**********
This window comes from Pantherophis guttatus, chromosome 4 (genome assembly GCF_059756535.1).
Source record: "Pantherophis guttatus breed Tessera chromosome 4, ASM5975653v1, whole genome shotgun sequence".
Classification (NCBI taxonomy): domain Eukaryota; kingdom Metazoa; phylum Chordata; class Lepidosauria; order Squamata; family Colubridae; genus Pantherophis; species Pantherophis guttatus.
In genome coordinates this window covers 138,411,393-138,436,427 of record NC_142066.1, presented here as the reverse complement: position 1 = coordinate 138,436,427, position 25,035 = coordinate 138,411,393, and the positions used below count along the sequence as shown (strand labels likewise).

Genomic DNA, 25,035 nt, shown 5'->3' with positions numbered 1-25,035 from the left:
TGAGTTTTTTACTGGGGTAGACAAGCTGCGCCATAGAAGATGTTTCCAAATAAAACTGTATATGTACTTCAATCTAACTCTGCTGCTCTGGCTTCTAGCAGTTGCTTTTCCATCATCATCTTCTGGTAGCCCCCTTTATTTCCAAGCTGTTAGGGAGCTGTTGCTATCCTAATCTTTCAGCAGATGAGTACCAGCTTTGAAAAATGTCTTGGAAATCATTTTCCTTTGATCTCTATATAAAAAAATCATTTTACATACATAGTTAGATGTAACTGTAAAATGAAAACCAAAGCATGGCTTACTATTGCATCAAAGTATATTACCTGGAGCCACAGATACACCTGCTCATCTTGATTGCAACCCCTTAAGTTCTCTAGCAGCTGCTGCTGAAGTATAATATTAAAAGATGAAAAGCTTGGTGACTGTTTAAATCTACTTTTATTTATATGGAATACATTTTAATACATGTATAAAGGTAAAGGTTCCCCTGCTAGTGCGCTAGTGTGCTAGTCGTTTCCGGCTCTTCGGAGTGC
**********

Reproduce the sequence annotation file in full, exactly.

This window comes from Pantherophis guttatus, chromosome 4 (genome assembly GCF_059756535.1).
Source record: "Pantherophis guttatus breed Tessera chromosome 4, ASM5975653v1, whole genome shotgun sequence".
Classification (NCBI taxonomy): domain Eukaryota; kingdom Metazoa; phylum Chordata; class Lepidosauria; order Squamata; family Colubridae; genus Pantherophis; species Pantherophis guttatus.
In genome coordinates this window covers 138,411,393-138,436,427 of record NC_142066.1, presented here as the reverse complement: position 1 = coordinate 138,436,427, position 25,035 = coordinate 138,411,393, and the positions used below count along the sequence as shown (strand labels likewise).

Genomic DNA, 25,035 nt, shown 5'->3' with positions numbered 1-25,035 from the left:
TGAGTTTTTTACTGGGGTAGACAAGCTGCGCCATAGAAGATGTTTCCAAATAAAACTGTATATGTACTTCAATCTAACTCTGCTGCTCTGGCTTCTAGCAGTTGCTTTTCCATCATCATCTTCTGGTAGCCCCCTTTATTTCCAAGCTGTTAGGGAGCTGTTGCTATCCTAATCTTTCAGCAGATGAGTACCAGCTTTGAAAAATGTCTTGGAAATCATTTTCCTTTGATCTCTATATAAAAAAATCATTTTACATACATAGTTAGATGTAACTGTAAAATGAAAACCAAAGCATGGCTTACTATTGCATCAAAGTATATTACCTGGAGCCACAGATACACCTGCTCATCTTGATTGCAACCCCTTAAGTTCTCTAGCAGCTGCTGCTGAAGTATAATATTAAAAGATGAAAAGCTTGGTGACTGTTTAAATCTACTTTTATTTATATGGAATACATTTTAATACATGTATAAAGGTAAAGGTTCCCCTGCTAGTGCGCTAGTGTGCTAGTCGTTTCCGGCTCTTCGGAGTGC